That same voice keeps telling me to worry about work now, but I keep telling it to shut up and enjoy the moment.

I hate routines.

Routines are great and important and also terrible and unnecessary. I adore starting new projects and trying new things and breaking out of my habits–I find myself feeling stuck when each day is the same.

During college I was already scared of hating the rut of adulthood. Waking up early every morning, commuting to an office by 9am, doing some projects, attending a meeting or two (or five), leaving at 5pm on the dot, commuting back home, and quietly passing the time before climbing into bed to do it all over? WHY? When would I have time to pursue new passions? Visit new places?

Last summer I worked remotely in New York for a marketing agency back in Portland, and I loved the freedom that comes with virtual work to create your own schedule. I often alternated days of double work with days of all play, a style that fits my “I hate routines” trait way better.

Maybe I’ll pursue different structures of work when I return, or maybe I’ll make peace with routines after months without one. Regardless, if delaying the inevitable is my worst habit, I’m okay with that.

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12 thoughts on “Why I Decided to Travel Full-Time After Graduation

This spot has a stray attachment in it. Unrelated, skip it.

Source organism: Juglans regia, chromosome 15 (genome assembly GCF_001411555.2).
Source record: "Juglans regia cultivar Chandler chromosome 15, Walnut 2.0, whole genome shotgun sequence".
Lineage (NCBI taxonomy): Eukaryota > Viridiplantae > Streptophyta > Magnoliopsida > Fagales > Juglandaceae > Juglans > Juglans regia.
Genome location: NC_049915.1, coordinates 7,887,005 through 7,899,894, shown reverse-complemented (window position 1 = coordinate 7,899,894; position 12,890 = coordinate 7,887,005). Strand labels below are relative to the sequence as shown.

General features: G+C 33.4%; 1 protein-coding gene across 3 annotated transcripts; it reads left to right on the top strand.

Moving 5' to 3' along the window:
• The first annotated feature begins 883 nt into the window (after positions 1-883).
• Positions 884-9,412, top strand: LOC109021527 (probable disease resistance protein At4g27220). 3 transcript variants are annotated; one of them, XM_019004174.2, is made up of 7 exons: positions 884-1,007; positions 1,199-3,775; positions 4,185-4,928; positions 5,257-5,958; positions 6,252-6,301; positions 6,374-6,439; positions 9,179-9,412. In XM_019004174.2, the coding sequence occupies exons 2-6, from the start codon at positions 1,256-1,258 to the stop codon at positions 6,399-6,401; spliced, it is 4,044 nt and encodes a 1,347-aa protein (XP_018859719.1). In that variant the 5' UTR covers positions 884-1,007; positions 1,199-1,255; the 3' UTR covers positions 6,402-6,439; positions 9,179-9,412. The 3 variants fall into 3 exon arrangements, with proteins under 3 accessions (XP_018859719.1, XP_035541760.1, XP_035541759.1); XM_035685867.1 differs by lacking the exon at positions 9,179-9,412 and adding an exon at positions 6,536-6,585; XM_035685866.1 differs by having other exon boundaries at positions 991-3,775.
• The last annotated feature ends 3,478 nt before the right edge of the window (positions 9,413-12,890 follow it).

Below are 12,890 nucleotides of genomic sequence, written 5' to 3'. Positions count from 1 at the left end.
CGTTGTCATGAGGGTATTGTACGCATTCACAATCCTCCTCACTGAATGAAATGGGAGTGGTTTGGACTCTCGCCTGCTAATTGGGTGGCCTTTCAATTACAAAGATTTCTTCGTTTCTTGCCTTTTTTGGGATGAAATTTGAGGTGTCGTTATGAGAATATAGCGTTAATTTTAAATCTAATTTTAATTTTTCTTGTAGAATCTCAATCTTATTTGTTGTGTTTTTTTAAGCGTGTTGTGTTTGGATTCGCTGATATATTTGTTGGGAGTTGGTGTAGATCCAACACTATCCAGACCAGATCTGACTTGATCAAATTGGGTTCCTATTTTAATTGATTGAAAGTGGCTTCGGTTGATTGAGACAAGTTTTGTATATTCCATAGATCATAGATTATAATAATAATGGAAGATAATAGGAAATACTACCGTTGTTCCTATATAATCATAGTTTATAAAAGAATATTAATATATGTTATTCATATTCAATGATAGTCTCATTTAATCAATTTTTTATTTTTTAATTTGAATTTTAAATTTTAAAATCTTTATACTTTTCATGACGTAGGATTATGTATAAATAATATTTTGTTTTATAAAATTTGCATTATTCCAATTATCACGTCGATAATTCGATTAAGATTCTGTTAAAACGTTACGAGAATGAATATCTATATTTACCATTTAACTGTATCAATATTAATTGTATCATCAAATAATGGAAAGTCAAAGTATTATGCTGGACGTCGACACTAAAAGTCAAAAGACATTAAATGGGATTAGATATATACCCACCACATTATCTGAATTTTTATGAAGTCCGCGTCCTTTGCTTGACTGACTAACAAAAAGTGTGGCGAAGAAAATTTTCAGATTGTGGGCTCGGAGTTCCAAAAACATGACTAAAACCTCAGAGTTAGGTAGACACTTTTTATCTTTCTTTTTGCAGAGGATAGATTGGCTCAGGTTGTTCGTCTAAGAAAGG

1. Good decision! I ended up spending a few months doing nothing because after graduation we do need a break…
    Have fun and let me know when your are stopping in Paris!

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  2. I completely agree with you. I wish I could have taken a gap year to travel. But where did you get the money? I don’t have the money to travel. Are you working in Europe or Asia?

    You must be extremely grateful that you had the money to even go to college AND travel the world.

    Liked by 1 person

    • Oh I’m absolutely SO grateful! I’m very aware how much of a privilege it is to travel for a bit without working. I’ve been saving rather meticulously since I was 14, so this trip is many years in the making. That said I’m very lucky that my parents paid for my education (after scholarships) as well–it would be much trickier to spend money on travel if I’d paid my own tuition.